Are you up to speed on the sport pilot rules? As a student pilot, you can obtain a sport pilot certificate with less training time. But it's important to understand the differences between sport pilot privileges and those of a private pilot. Take the AOPA Air Safety Foundation Safety Quiz and find out whether you need a current flight review to exercise sport pilot privileges, whether you can carry passengers, and whether additional training is needed for already-certificated pilots. Each Safety Quiz offers a quick, easy, and interactive way to assess and expand your knowledge. Plus, you can earn a chance to win a Sporty's Air-Scan V aviation radio/scanner!

To make the most of your membership and allow us to serve you better, please visit AOPA Online and update your personal member profile.

Training Products

A good, sturdy flashlight is a handy addition to your flight bag that will prove its usefulness time and again—on night flights, checking hard-to-see areas under the cowling, and more. Sporty's offers a light-emitting-diode Mini Maglite with an accessory kit that includes a red lens—just right for cockpit use during night flights, as the red lens won't interfere with your night vision. The Mini Maglite is approximately six inches long and weighs just four ounces, so it won't take up much room. The flashlight with kit is $39.95. Order online or call 800/SPORTYS.

Note: Products listed have not been evaluated by ePilot editors unless otherwise noted. AOPA assumes no responsibility for products or services listed or for claims or actions by manufacturers or vendors.

Final Exam

Question: Why should we reduce airspeed when we encounter turbulence?

Answer: Reducing the airspeed when flying in turbulence reduces the load factor on the aircraft. Here's why: In straight-and-level flight, all forces affecting flight are balanced. However, when the wing's angle of attack (AOA) suddenly increases, as it does in turbulence, you feel the increased load factor, or G-force, that pushes you back into your seat. Read more in the article "A new look at maneuvering speed" and in the AOPA Air Safety Foundation Safety Advisor, Maneuvering Flight—Hazardous to your Health?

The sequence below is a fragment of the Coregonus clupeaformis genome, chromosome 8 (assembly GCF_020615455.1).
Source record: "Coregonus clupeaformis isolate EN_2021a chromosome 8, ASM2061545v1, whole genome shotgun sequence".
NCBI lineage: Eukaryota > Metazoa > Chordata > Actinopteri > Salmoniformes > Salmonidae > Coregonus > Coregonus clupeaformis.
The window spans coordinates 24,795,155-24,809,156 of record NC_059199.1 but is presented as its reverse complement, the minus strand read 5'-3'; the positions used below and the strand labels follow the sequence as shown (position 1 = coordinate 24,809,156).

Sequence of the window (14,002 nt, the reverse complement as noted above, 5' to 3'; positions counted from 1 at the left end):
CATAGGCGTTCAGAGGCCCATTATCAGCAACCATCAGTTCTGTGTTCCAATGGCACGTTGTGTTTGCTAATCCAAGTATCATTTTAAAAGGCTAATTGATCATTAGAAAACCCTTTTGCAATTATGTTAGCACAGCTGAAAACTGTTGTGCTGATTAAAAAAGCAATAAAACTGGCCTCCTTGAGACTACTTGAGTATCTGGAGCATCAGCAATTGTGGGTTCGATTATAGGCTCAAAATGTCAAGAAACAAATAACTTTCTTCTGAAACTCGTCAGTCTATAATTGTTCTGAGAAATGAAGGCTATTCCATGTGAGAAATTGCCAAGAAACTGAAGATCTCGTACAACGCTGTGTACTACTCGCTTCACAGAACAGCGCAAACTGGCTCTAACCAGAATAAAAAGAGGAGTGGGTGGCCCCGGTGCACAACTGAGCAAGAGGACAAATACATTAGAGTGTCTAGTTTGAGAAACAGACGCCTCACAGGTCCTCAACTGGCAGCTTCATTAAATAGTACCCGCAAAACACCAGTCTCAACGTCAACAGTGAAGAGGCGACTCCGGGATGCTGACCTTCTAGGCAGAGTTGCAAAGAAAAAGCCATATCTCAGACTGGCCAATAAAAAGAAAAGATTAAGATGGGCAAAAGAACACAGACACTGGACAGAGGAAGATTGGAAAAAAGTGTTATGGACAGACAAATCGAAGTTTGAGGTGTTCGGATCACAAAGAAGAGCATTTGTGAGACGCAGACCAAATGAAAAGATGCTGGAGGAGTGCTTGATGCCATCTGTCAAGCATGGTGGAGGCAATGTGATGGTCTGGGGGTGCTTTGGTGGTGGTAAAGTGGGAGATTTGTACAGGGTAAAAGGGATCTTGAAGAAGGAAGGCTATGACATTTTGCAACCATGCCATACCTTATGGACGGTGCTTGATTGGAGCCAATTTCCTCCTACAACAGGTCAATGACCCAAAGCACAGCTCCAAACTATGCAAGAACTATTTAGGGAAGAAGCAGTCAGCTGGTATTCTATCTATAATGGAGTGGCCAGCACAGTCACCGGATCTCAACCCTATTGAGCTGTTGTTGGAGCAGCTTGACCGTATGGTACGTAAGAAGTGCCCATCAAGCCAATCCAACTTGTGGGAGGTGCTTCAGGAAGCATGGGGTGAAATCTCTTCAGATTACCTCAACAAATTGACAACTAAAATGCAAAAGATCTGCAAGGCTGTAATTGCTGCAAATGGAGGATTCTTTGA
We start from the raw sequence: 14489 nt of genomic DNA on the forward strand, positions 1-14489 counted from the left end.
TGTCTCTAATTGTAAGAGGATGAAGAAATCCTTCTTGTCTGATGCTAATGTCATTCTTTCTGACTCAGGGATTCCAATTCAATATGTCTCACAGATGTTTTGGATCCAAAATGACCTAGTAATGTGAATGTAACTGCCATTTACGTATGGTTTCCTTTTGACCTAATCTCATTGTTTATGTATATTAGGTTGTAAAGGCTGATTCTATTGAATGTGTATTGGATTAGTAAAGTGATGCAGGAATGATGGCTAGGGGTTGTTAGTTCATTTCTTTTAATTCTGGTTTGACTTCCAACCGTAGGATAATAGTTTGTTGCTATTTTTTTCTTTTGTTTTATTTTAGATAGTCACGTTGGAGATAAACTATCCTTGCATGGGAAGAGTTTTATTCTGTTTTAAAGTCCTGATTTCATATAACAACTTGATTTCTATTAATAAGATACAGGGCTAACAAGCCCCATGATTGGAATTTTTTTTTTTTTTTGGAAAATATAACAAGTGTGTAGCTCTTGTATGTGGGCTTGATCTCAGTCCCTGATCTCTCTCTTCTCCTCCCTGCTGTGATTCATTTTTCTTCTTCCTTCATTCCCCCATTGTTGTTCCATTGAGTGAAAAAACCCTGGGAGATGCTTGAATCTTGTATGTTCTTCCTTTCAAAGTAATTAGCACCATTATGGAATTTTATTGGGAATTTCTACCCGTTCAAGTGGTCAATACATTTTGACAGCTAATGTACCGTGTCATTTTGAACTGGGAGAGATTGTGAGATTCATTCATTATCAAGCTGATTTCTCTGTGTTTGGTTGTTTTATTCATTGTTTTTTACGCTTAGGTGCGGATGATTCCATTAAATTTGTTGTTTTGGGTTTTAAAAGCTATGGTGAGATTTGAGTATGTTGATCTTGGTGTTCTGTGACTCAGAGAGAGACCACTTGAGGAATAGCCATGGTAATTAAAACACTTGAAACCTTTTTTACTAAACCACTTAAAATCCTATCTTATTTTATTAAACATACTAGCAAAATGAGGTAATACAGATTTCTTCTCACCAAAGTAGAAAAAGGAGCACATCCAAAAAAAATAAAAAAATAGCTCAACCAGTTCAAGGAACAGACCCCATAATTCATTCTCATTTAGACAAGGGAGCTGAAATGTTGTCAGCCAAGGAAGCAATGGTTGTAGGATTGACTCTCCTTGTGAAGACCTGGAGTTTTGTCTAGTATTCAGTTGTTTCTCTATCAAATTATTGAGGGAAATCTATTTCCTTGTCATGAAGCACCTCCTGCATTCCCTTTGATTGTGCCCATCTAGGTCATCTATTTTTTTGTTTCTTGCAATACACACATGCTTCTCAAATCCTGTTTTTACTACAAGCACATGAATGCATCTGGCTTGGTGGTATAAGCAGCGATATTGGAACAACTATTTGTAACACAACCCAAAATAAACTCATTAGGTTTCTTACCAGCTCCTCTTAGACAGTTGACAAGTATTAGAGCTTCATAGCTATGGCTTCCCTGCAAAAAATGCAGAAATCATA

Got a question for our technical services staff? E-mail to [email protected] or call the Pilot Information Center, 800/872-2672. Don't forget the online archive of "Final Exam" questions and answers, searchable by keyword or topic.

Picture Perfect
Looking for some really fabulous aviation photography? All the air-to-air photos and beautifully detailed ground images used by AOPA Pilot magazine over the years are yours at the click of a mouse button. Download your favorite images to use for wallpaper, send an e-postcard, or order prints online. For more details, see AOPA Online.

Weekend Weather

See the current weather on AOPA Online, provided by Meteorlogix.

ePilot Calendar
Columbia, CA. The Bellanca-Champion Club West Coast Fly-In takes place June 8 through 10 at Columbia (O22). Contact Robert Szego, 518/731-6800, or visit the Web site.

Naples, ME. The Annual New England Seaplane Safety Exposition takes place June 9 at Brandy Pond Seaplane Base (5ME). Contact Mary Build, 207/693-5138, or visit the Web site.

Nephi, UT. The Nephi City Airshow and Fly-In takes place June 9 at Nephi Municipal (U14). Contact Carl Anderson, 801/376-3602.

San Carlos, CA. The Vertical Challenge Helicopter Air Show takes place June 16 at Hiller Aviation Museum. Contact William Turner, 650/654-0200, or visit the Web site.

Scappoose, OR. The Northwest RV Fly-In takes place June 16 at Scappoose Industrial Airpark (SPB). Contact Joe Blank, 503/829-6333, or visit the Web site.

Lock Haven, PA. The Sentimental Journey Fly-In takes place June 20 at William T. Piper Memorial (LHV). Contact Carmen Banfil, 570/893-4200 or 570/748-5123, or visit the Web site.

To submit an event to the calendar or to search all events visit AOPA Online. For airport details, including FBO fuel prices, see AOPA's Airport Directory Online.

The next AOPA Air Safety Foundation Flight Instructor Refresher Clinic is scheduled in Charlotte, NC, June 23 and 24. Clinics are also scheduled in Newark, NJ, and Memphis, TN, July 21 and 22. For a complete schedule, see AOPA Online. Can't make it in person? Sign up for the CFI Refresher Online.